You have a very unique way of dealing with defaulters. Please tell us about that.

MS: Decision making is another life skill that we focus upon. Our students are aware of the fact that the school does not tolerate cheating, bunking, use of abusive language, physical violence and disrespect to the teachers. Now, if the student makes a conscious decision to commit one of the above acts, they must prepare themselves for the consequences as well.

MP: When we suspend a student, they are required to put in, a few hours every day, of social service. They can serve at a Gurdwara or work at an Old Age Home or Orphanage and bring back a certificate, only then are they allowed to attend the classes again. We  are very grateful to the parents as well for supporting our decision and encouraging their children to bear the consequences of their actions and learn through their mistakes.

Is the school an inclusive one?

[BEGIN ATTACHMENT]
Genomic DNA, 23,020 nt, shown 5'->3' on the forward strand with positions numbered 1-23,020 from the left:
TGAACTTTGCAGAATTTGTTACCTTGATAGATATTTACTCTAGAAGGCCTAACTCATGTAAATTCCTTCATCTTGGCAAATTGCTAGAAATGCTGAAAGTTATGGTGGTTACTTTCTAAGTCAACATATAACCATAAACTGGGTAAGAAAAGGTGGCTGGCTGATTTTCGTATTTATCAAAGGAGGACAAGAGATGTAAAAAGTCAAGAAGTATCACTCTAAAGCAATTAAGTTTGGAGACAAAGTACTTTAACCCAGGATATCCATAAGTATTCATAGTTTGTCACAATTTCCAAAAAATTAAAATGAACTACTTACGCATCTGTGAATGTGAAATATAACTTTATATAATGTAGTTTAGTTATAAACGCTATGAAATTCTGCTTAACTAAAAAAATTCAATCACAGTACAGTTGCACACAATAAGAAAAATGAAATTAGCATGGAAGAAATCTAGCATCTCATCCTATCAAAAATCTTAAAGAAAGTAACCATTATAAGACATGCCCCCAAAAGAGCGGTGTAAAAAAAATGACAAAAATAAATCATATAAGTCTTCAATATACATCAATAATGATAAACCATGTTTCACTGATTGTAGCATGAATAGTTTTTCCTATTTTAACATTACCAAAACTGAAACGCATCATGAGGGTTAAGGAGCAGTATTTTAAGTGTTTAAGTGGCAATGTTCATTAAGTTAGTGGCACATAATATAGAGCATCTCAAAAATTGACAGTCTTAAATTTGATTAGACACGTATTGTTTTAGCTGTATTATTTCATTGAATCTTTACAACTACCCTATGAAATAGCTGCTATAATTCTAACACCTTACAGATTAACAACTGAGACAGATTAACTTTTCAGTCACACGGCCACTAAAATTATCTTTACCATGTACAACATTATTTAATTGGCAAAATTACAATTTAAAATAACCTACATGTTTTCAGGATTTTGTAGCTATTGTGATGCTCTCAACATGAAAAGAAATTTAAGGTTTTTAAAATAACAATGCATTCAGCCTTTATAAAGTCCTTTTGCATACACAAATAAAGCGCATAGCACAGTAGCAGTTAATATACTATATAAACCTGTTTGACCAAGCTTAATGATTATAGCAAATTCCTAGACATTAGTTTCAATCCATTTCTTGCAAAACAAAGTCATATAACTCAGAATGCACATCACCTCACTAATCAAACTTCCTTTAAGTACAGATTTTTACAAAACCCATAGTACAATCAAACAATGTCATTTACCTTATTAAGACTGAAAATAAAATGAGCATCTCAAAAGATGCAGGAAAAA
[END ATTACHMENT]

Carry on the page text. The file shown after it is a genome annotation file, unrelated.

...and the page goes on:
PC: Yes, we have about 54 students with learning disability, 3 students with physical disability,  3 students in the Autism spectrum and a visually impaired student. We have special educators who cater to the needs of such students but we do not isolate them from the rest of our lot. We are very happy that our special needs students are doing extremely well.

Anything else that you would like to say about the school and its students?

MS: We have always been told that our students are very confident, outspoken and well behaved and the credit goes to our teachers. They are enthusiastic and motivated and this translates in their students as well. We have also been often told that the school has a very happy and calm environment, which is one of the reasons why our students enjoy the learning process.

April -2016